Take a Movie’s Advice is a weekly column attempting to discover the similarities between our favorite movies and real life. Grab some popcorn, sit back, and enjoy the show.
Imagine this: it’s a hectic Sunday night as you’re scrambling to finish the last few lines of your research paper. You glance over at your colorful monthly planner, narrowing your eyes at upcoming events and tasks, wondering when you will have the time to finally check those items off your growing list. You think to yourself, “I might as well just cancel everything non school-related at this point.”
In the midst of our busy lives, it’s easy to get swept up in the day-to-day. That one thing – a quiz you spent all night studying for, a short speech you had to give at a program dinner, or even a group project that’s been lingering in the back of your mind – may be significant in the moment, but when you consider other factors, it might not be that significant at all.
While it’s beneficial to focus on the smaller details, when we do this too much, we can lose sight of what’s truly important to us.
The solution? We all need to take ourselves off of autopilot and brush up on our skills for approaching life. And who better to learn from than Hazel Grace Lancaster and Augustus “Gus” Waters from The Fault in Our Stars? Here are three important skills we learned from the film.
About the Movie
Based on the novel of the same name, The Fault in Our Stars is a 2014 romantic drama film centered around Hazel Grace Lancaster (Shailene Woodley), a witty teenager who has a cynical outlook on life. After developing terminal thyroid cancer that has spread to her lungs, Hazel’s parents encourage her to attend weekly cancer patient support groups to help her cope and make friends.
There she meets Augustus Waters (Ansel Elgort), a charming guy who fears oblivion and has a goal of making his mark on the world. While he underwent surgery and is cancer-free, Augustus attends the weekly session to support his best friend Isaac (Nat Wolff). The two begin to hang out and upon discovering their mutual love for books, Hazel recommends An Imperial Affliction, a novel centered around a girl named Anna who has a rare type of blood cancer.
Angered by the abrupt ending of the novel, Augustus contacts author Peter Van Houten in order to learn more about the book’s ambiguous conclusion. This prompts a journey to Amsterdam, the beginning of young love, discoveries, and surprising revelations.
Here are the three most important life skills this iconic film taught us:
1. Don’t pretend that you’re okay.
“That’s the thing about pain – it demands to be felt.”
There are two main ways that humans approach upsetting situations. Some of us release our anger and frustration right in the moment. Some of us, however, bottle up our emotions and attempt to deal with problems on our own.
In the film, Hazel tends to fall into the latter camp. She has spent most of her life in a bubble and has learned to hide her struggles in order to protect those around her. However, as she gets to know Augustus, she learns that you don’t always have to put up a façade, and that it’s okay to not be okay.
While it’s great to understand others’ feelings and emotions, it’s equally important to receive empathy yourself. Forget the days of automatically responding, “It’s fine” or “I’m fine.” Let others in and effectively communicate with them when you’re facing a tough challenge. You might be surprised at how much their support will help.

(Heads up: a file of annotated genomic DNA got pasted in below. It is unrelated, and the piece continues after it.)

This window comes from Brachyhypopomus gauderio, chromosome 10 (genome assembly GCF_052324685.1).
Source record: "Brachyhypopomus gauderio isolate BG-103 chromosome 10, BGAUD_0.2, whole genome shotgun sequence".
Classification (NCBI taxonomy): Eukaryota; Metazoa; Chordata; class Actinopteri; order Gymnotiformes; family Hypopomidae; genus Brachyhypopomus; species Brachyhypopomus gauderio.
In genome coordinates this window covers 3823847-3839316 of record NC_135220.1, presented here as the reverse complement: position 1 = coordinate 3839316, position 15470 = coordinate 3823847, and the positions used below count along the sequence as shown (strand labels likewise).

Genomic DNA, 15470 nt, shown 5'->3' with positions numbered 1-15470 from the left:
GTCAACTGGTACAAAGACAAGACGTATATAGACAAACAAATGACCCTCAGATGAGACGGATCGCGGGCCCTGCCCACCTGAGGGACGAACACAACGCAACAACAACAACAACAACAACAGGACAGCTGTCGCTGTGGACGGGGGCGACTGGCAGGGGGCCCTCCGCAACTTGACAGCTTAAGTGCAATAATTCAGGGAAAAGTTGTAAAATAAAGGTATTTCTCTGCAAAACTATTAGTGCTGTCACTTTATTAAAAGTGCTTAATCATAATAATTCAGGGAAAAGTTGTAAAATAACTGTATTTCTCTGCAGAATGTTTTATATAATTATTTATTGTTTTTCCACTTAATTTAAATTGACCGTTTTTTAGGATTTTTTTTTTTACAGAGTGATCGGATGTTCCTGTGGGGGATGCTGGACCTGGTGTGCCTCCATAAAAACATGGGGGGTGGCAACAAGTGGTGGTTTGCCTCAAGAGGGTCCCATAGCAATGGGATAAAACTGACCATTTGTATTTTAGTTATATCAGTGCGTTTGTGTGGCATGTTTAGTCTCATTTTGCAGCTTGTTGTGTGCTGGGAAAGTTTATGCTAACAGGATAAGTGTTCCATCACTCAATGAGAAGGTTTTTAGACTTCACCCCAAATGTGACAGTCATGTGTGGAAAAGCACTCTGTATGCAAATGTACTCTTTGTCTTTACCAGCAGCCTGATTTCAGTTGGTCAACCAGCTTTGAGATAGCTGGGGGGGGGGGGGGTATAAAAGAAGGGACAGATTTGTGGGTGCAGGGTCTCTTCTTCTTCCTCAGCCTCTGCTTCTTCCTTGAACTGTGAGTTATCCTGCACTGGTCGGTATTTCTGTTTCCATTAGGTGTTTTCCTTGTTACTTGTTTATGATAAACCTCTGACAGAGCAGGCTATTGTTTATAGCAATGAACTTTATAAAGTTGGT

2. Channel your inner curiosity and learn from others.
The world is full of fascinating people just waiting to teach you something new. All you have to do is listen. In college, we’re constantly exposed to new people with differing perspectives from our own. If we listen to them, we can gain a broader understanding of the world around us.
Upon meeting Hazel, Augustus shares his desire to lead an extraordinary life. Armed with an unlighted cigarette (it’s a metaphor), his fiery spirit encourages a hesitant Hazel to travel and embrace the unknown. Had she dismissed him, she might never have tried so many new things.
3. Remember: No single factor defines you.
A notable theme expressed throughout the film is that an individual is not defined by his or her illness. Hazel becomes accustomed to telling others her “cancer story” when she first meets them (including when she was first diagnosed, what type of treatment she’s currently using, etc.). However, this is only a small part of who she is.
Though you (hopefully) aren’t facing a disease like Hazel’s, you may feel you are automatically “defined” by other things in life. Your college major is an example.
I’m sure you have some ingrained stereotypes about the people who choose different college majors. And it’s only natural: Certain fields of study are praised in news outlets and pop culture, while others are ridiculed or even shamed. It’s common to feel pressure to choose the “right” major, and it’s also common to judge others by the major they choose.
At the end of the day, though, your path is your choice and you should study what interests you. And it’s important to extend this compassion to others. College is not just about choosing the major that will make you the most money, or win you the most status points, in the long term.
Besides, no matter the major, college is tough on all of us. We all have our share of late night study sessions, challenging research projects, and difficult lectures. Shedding automatic assumptions will leave you with more natural connections and better comprehension of your peers’ situations.
What are some ways you empathize with your friends? Do you have any additional tips? What movie do you want to watch next? Start the conversation – comment below!